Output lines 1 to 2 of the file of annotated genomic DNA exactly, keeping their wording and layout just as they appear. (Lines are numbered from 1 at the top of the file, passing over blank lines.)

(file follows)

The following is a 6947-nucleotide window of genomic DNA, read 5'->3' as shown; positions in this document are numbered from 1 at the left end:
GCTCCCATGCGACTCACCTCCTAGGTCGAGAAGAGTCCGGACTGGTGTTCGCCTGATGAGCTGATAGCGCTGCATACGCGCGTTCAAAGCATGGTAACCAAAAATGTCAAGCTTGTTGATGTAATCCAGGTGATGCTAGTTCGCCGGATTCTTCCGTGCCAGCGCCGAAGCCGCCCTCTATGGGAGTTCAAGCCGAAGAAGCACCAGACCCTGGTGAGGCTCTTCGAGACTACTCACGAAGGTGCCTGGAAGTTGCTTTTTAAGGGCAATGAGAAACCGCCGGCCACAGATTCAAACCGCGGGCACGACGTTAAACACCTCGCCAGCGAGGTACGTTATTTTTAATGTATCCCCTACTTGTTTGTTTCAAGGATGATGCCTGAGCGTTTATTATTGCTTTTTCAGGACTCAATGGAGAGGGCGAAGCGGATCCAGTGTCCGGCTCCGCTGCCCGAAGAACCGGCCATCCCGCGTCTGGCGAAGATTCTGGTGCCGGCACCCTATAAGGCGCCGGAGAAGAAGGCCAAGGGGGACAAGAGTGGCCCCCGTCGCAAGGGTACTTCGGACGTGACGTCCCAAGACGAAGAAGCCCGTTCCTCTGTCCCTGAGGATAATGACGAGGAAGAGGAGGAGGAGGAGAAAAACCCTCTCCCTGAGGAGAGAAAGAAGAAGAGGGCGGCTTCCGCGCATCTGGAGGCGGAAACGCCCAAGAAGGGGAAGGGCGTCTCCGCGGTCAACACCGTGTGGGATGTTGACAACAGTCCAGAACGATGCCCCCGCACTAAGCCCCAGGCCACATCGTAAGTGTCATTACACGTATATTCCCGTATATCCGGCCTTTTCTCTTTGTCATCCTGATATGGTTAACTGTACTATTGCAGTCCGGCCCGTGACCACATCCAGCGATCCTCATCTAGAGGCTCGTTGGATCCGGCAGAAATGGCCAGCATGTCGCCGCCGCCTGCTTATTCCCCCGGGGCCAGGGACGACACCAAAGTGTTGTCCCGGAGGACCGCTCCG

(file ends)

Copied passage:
The following is a 6947-nucleotide window of genomic DNA, read 5'->3' as shown; positions in this document are numbered from 1 at the left end:
GCTCCCATGCGACTCACCTCCTAGGTCGAGAAGAGTCCGGACTGGTGTTCGCCTGATGAGCTGATAGCGCTGCATACGCGCGTTCAAAGCATGGTAACCAAAAATGTCAAGCTTGTTGATGTAATCCAGGTGATGCTAGTTCGCCGGATTCTTCCGTGCCAGCGCCGAAGCCGCCCTCTATGGGAGTTCAAGCCGAAGAAGCACCAGACCCTGGTGAGGCTCTTCGAGACTACTCACGAAGGTGCCTGGAAGTTGCTTTTTAAGGGCAATGAGAAACCGCCGGCCACAGATTCAAACCGCGGGCACGACGTTAAACACCTCGCCAGCGAGGTACGTTATTTTTAATGTATCCCCTACTTGTTTGTTTCAAGGATGATGCCTGAGCGTTTATTATTGCTTTTTCAGGACTCAATGGAGAGGGCGAAGCGGATCCAGTGTCCGGCTCCGCTGCCCGAAGAACCGGCCATCCCGCGTCTGGCGAAGATTCTGGTGCCGGCACCCTATAAGGCGCCGGAGAAGAAGGCCAAGGGGGACAAGAGTGGCCCCCGTCGCAAGGGTACTTCGGACGTGACGTCCCAAGACGAAGAAGCCCGTTCCTCTGTCCCTGAGGATAATGACGAGGAAGAGGAGGAGGAGGAGAAAAACCCTCTCCCTGAGGAGAGAAAGAAGAAGAGGGCGGCTTCCGCGCATCTGGAGGCGGAAACGCCCAAGAAGGGGAAGGGCGTCTCCGCGGTCAACACCGTGTGGGATGTTGACAACAGTCCAGAACGATGCCCCCGCACTAAGCCCCAGGCCACATCGTAAGTGTCATTACACGTATATTCCCGTATATCCGGCCTTTTCTCTTTGTCATCCTGATATGGTTAACTGTACTATTGCAGTCCGGCCCGTGACCACATCCAGCGATCCTCATCTAGAGGCTCGTTGGATCCGGCAGAAATGGCCAGCATGTCGCCGCCGCCTGCTTATTCCCCCGGGGCCAGGGACGACACCAAAGTGTTGTCCCGGAGGACCGCTCCG